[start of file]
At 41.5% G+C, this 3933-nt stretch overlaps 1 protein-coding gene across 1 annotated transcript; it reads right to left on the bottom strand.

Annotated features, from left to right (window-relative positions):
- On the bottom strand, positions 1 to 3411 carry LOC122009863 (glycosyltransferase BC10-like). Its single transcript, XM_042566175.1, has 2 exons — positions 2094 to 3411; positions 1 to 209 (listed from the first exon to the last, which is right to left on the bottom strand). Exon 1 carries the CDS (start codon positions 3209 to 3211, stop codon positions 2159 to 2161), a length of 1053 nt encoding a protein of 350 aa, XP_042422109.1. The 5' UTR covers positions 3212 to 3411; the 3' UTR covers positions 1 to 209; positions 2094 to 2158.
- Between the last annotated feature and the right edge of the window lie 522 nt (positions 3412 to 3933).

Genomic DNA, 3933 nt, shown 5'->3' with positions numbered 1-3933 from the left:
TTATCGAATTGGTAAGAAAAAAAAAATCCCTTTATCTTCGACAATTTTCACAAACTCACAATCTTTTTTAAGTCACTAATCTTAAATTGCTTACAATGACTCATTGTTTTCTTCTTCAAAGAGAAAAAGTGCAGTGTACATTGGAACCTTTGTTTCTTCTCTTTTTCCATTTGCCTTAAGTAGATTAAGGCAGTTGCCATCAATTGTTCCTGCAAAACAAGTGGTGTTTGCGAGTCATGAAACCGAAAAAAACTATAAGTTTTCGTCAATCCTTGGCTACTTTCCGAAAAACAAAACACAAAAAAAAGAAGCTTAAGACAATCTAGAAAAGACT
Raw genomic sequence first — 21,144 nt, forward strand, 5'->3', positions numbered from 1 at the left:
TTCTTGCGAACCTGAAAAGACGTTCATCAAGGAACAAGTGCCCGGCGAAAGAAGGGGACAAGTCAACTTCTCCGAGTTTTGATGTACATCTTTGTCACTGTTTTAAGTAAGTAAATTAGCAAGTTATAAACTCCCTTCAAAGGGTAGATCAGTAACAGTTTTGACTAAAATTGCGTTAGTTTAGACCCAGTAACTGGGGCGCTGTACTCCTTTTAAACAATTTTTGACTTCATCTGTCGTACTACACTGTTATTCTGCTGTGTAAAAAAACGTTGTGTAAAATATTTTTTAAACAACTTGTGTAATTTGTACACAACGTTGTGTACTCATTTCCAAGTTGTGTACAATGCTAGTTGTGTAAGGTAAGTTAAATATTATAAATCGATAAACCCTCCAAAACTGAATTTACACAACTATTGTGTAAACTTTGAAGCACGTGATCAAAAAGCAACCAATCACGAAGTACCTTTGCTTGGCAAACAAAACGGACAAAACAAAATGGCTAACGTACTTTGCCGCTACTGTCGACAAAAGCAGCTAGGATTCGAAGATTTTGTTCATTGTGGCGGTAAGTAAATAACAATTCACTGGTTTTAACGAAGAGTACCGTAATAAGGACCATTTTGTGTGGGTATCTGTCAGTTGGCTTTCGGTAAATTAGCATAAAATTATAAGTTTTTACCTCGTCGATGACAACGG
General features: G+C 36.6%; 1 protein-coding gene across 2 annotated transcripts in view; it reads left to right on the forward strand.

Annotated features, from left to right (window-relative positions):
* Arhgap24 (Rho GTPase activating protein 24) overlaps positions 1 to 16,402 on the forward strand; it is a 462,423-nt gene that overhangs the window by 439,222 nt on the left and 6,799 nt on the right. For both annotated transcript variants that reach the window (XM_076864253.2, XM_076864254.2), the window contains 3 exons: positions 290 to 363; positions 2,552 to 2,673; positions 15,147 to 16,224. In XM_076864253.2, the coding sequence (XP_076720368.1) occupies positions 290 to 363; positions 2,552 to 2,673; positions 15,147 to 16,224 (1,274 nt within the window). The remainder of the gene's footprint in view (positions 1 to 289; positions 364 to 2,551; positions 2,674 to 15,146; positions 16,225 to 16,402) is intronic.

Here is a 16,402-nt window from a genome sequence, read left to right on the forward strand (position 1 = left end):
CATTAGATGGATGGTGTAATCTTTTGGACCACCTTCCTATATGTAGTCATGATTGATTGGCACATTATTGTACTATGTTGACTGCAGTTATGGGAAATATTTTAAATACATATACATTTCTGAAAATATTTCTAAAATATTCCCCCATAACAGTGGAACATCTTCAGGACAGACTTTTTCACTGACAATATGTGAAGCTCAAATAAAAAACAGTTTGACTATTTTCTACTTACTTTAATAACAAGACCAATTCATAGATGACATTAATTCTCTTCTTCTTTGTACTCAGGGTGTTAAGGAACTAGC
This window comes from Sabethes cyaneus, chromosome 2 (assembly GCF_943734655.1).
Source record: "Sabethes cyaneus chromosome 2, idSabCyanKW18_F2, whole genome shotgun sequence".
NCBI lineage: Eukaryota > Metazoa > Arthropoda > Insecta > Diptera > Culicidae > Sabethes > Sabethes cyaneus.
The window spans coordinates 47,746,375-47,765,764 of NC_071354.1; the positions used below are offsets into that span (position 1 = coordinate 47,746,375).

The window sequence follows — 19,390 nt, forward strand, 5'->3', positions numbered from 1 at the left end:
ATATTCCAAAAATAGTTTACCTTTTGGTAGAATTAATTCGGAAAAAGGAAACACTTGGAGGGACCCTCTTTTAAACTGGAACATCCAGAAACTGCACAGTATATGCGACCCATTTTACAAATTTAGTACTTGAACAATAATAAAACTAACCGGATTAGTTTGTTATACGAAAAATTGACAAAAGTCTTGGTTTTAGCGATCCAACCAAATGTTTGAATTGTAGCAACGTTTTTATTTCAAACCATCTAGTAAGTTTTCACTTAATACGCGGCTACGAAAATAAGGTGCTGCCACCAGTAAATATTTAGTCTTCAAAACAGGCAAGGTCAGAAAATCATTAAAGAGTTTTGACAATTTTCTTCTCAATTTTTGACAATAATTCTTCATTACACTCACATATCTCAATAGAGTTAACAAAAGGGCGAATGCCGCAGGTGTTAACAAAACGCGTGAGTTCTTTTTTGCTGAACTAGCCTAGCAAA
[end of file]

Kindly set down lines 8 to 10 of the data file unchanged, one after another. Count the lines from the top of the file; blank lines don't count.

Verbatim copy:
TTCTTGCGAACCTGAAAAGACGTTCATCAAGGAACAAGTGCCCGGCGAAAGAAGGGGACAAGTCAACTTCTCCGAGTTTTGATGTACATCTTTGTCACTGTTTTAAGTAAGTAAATTAGCAAGTTATAAACTCCCTTCAAAGGGTAGATCAGTAACAGTTTTGACTAAAATTGCGTTAGTTTAGACCCAGTAACTGGGGCGCTGTACTCCTTTTAAACAATTTTTGACTTCATCTGTCGTACTACACTGTTATTCTGCTGTGTAAAAAAACGTTGTGTAAAATATTTTTTAAACAACTTGTGTAATTTGTACACAACGTTGTGTACTCATTTCCAAGTTGTGTACAATGCTAGTTGTGTAAGGTAAGTTAAATATTATAAATCGATAAACCCTCCAAAACTGAATTTACACAACTATTGTGTAAACTTTGAAGCACGTGATCAAAAAGCAACCAATCACGAAGTACCTTTGCTTGGCAAACAAAACGGACAAAACAAAATGGCTAACGTACTTTGCCGCTACTGTCGACAAAAGCAGCTAGGATTCGAAGATTTTGTTCATTGTGGCGGTAAGTAAATAACAATTCACTGGTTTTAACGAAGAGTACCGTAATAAGGACCATTTTGTGTGGGTATCTGTCAGTTGGCTTTCGGTAAATTAGCATAAAATTATAAGTTTTTACCTCGTCGATGACAACGG
General features: G+C 36.6%; 1 protein-coding gene across 2 annotated transcripts in view; it reads left to right on the forward strand.

Annotated features, from left to right (window-relative positions):